The combination of emotional abuse and overt sexualization resulted in an attachment disorder. Breivik was of normal intelligence, but withdrawn and “deviant”, and the psychiatrists strongly recommended that he should be taken from his mother. In 1983 Breivik’s father asked for custody, but both the court and the Child Welfare unit disregarded the warning of the experts and Breivik stayed with his mother.

As an adolescent Breivik tried to join violent and criminal gangs then emerging in Oslo, but always failed. He was rejected by the immigrant gangs, he was unable to get into graffiti crews and he was kicked out from an ethnically Norwegian nationalist gang. It seems the reactive attachment disorder of the child evolved into a budding personality disorder: His craving for recognition and inability to understand social relations are pointed out by those who knew him. Although he did have friends, romantic and sexual relationships were few and did not last long. He remained an outsider until he withdrew from society at the age of 27, moved home with his mother and spent the next five years in front of the computer screen, fashioning his avatar.

The manifesto is a deeply misogynistic and sadistic text, which tells how patriarchy will be re-established in an ideal future European super state in the year 2083. The problem of mothers is solved by having children born by artificial wombs and raised in state-run homes. In what appears to be a direct reference to his biography, the first law of the future state is that fathers always will have custody over children in case of divorce. The establishment of the state will be marked by an “official celebratory lynching” of hundreds of thousands of Marxist “traitors”.

While extremist ideology was a crucial ingredient in the creation of Breivik’s deadly avatar, his hatred appears rooted in childhood trauma. Spurred by grandiosity and protected by paranoia, lack of empathy and alexithymia (inability to express emotions), Breivik nurtured and refined feelings of shame and revenge fantasies until they erupted with enormous force. Breivik was caught by the system when he was a small child, but the system let him go. If he had been given care by a normal family, would he still have gone to Utøya? The question is of course unanswerable, but the lesson of Breivik’s case is that radicalization may have deep roots. Prevention of terror starts at home. “The hand that rocks the cradle, moves the world,” as Breivik said to the forensic psychiatrists.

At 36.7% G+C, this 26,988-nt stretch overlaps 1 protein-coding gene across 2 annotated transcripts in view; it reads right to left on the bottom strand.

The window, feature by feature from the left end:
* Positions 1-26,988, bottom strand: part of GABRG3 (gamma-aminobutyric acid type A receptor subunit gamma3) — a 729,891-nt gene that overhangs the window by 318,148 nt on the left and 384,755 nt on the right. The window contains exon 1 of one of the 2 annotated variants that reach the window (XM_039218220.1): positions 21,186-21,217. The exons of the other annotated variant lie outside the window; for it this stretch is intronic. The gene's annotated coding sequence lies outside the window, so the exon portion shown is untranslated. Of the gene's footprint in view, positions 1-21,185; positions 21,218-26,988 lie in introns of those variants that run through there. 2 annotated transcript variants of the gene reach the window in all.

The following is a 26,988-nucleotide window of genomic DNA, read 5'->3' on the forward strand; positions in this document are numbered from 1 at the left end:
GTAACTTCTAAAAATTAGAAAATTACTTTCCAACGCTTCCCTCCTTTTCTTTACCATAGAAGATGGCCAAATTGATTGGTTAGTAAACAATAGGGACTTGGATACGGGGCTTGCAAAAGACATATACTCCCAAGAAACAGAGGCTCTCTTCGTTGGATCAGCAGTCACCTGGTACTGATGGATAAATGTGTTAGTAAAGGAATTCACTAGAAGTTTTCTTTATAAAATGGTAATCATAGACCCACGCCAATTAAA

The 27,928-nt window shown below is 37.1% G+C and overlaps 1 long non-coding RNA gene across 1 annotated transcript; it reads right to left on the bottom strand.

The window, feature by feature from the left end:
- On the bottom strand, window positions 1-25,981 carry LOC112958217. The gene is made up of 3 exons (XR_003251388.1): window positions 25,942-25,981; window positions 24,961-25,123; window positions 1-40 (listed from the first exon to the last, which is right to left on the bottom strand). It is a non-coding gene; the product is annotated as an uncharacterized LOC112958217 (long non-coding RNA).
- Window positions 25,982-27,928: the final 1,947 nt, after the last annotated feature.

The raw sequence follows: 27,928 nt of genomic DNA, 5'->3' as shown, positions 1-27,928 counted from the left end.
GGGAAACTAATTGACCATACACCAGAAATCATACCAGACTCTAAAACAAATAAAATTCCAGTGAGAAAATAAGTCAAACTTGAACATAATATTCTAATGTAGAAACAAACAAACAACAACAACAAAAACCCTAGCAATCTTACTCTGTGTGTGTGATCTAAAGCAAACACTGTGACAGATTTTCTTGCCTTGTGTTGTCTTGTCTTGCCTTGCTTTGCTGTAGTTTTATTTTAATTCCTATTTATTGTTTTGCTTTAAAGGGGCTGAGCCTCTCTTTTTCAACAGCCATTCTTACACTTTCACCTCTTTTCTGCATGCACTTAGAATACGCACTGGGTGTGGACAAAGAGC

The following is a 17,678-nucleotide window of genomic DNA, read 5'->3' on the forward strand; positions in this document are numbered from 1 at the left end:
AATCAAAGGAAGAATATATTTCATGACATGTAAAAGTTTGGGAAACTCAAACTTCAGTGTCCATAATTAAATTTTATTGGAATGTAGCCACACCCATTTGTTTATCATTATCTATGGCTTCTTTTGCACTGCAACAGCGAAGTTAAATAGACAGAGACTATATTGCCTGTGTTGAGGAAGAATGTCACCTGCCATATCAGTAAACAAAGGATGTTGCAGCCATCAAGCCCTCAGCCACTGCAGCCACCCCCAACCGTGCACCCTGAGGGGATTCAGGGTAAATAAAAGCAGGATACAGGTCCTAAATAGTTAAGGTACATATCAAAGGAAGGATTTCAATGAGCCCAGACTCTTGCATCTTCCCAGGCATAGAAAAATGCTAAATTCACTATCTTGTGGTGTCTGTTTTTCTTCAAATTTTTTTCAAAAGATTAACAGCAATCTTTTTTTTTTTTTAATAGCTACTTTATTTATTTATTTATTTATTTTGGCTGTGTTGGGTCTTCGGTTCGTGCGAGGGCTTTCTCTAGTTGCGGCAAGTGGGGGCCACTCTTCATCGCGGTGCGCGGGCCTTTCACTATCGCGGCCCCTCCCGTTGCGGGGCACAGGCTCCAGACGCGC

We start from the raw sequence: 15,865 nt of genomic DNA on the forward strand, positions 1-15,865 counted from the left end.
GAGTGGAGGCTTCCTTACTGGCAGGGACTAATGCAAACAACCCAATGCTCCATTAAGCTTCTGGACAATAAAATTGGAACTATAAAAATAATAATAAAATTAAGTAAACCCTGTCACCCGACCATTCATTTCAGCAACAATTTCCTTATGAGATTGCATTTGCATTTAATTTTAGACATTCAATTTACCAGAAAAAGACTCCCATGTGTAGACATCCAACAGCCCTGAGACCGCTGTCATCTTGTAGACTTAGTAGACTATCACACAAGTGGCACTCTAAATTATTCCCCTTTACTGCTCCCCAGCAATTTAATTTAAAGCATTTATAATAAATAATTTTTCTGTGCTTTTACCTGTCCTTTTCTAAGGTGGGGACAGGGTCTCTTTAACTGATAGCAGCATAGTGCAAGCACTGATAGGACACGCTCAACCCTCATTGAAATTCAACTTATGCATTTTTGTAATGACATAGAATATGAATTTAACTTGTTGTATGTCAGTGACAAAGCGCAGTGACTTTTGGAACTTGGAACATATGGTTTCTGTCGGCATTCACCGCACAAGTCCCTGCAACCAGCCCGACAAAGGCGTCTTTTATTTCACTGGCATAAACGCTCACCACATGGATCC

In elections in September 2013, the Labor Party was voted out of office and replaced with a conservative coalition that includes the Progress Party, a populist party which once counted Breivik as a member. Commentators asked whether Norway had learnt anything from 22 July: Did Breivik “win”, as a Swedish journalist suggested? The Progress Party’s entry into government is hardly a right wing revolution, however, but rather the result of the party’s gradual drift towards the political center. Its views on integration and immigration are not very different from the Labor party.

Breivik’s stated aim was to spread conflict, but his acts brought Norwegians together. In hindsight it seems that 22 July marked a watershed: The national “we” came to include the half million or so Norwegians of foreign backgrounds. Norway in 2013 may be sickeningly wealthy, but it’s not a seething nest of Breivikings.

Even strong societies can produce radical outsiders. Is Norway better equipped today to handle not only failures of the police, but of some families? Whether lessons have been learnt, and what the consequences of Breivik’s murderous rampage will be, I think, is still far too early to tell.